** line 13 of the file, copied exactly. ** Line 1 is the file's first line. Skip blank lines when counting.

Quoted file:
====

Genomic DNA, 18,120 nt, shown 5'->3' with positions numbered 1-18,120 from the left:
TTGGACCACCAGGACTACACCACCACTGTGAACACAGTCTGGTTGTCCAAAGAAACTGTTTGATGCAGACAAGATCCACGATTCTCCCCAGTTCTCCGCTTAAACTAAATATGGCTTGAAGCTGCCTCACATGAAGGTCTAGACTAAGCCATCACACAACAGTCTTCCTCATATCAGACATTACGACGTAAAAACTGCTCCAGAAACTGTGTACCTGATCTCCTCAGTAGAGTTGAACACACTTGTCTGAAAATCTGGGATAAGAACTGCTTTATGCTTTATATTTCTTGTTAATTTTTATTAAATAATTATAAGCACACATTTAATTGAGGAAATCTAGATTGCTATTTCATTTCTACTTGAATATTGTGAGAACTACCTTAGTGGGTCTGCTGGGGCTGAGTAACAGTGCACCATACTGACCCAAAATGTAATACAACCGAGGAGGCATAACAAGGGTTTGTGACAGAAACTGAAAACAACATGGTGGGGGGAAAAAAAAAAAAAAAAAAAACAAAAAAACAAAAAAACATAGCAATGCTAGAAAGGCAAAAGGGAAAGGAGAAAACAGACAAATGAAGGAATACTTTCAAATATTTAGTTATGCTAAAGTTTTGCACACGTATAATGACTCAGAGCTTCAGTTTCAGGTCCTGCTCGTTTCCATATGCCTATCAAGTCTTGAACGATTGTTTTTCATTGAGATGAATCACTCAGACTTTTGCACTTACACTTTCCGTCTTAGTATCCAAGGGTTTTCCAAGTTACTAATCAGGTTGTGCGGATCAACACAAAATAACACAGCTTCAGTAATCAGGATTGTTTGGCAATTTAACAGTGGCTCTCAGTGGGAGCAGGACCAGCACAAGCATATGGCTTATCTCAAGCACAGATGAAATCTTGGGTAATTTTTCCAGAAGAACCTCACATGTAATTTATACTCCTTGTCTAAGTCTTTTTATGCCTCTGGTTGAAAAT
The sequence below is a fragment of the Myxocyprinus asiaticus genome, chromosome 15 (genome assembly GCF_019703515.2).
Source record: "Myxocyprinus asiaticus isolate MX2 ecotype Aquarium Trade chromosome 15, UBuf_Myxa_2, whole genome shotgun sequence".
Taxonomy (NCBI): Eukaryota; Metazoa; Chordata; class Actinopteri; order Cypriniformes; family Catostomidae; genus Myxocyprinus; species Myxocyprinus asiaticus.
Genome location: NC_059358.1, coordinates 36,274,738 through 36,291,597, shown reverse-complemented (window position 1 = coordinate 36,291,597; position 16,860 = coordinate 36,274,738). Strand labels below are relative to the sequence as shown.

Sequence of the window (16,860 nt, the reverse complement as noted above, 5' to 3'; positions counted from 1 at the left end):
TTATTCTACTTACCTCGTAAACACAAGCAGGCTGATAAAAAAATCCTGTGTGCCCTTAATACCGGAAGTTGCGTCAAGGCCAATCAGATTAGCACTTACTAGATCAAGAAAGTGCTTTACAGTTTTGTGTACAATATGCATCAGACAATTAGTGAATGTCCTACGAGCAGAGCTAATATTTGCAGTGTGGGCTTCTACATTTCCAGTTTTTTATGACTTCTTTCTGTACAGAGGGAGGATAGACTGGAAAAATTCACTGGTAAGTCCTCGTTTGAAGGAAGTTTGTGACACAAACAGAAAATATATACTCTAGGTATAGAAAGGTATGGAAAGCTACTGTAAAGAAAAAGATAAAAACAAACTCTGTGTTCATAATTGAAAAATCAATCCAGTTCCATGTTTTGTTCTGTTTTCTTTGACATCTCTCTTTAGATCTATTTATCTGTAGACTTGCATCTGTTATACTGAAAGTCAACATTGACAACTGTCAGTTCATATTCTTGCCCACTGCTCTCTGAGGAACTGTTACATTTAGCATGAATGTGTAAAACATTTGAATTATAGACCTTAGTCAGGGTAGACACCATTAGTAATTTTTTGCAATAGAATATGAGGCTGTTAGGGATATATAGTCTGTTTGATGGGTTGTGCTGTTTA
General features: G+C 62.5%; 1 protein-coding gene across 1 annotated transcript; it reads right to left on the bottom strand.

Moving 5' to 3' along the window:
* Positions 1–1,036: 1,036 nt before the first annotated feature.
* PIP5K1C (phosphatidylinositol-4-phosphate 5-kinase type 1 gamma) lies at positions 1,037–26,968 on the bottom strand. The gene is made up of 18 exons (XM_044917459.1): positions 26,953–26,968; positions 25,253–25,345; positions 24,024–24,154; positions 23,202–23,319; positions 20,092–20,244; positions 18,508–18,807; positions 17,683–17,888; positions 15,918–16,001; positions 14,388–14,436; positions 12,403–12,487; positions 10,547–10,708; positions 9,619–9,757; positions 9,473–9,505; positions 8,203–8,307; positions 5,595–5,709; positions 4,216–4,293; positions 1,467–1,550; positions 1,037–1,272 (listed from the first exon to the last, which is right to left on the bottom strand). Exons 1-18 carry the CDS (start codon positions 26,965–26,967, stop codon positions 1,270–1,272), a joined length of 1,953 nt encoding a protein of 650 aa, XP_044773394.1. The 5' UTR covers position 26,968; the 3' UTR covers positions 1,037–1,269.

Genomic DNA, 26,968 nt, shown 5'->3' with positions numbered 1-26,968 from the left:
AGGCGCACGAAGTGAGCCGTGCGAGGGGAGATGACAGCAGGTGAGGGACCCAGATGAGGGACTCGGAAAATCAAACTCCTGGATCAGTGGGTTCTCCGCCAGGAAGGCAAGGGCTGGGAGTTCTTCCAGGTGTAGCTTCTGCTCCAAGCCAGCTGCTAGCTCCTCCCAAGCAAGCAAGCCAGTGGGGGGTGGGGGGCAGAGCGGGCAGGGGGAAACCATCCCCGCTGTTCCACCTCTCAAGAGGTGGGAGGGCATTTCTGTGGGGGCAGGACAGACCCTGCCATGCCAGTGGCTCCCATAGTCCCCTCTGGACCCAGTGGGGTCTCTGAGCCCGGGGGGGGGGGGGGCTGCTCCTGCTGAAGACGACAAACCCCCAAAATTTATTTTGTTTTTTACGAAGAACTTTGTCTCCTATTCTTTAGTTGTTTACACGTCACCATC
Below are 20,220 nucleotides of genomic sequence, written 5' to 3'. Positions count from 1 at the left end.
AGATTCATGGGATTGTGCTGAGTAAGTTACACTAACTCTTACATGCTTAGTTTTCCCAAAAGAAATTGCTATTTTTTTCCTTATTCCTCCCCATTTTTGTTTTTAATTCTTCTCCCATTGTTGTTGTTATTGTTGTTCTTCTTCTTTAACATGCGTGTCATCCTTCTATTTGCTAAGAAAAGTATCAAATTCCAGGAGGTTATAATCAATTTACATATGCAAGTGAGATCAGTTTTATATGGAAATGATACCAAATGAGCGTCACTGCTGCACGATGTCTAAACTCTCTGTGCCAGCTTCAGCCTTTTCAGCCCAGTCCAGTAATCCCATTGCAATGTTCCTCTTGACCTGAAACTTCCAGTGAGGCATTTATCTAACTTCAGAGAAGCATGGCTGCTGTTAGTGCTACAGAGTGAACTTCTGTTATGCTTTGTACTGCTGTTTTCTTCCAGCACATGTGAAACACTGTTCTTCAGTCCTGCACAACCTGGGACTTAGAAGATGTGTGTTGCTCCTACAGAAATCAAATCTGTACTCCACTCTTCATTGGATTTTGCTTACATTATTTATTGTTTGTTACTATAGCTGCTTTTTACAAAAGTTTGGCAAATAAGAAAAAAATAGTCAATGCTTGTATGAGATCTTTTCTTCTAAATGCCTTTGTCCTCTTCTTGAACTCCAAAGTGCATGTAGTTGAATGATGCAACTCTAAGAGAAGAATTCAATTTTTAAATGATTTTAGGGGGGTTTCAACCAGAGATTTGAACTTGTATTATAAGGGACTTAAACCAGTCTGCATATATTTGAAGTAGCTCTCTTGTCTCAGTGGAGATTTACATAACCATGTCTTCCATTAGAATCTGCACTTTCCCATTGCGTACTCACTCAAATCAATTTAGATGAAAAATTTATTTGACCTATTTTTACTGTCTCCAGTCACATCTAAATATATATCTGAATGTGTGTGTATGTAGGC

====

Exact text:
Genomic DNA, 26,968 nt, shown 5'->3' with positions numbered 1-26,968 from the left: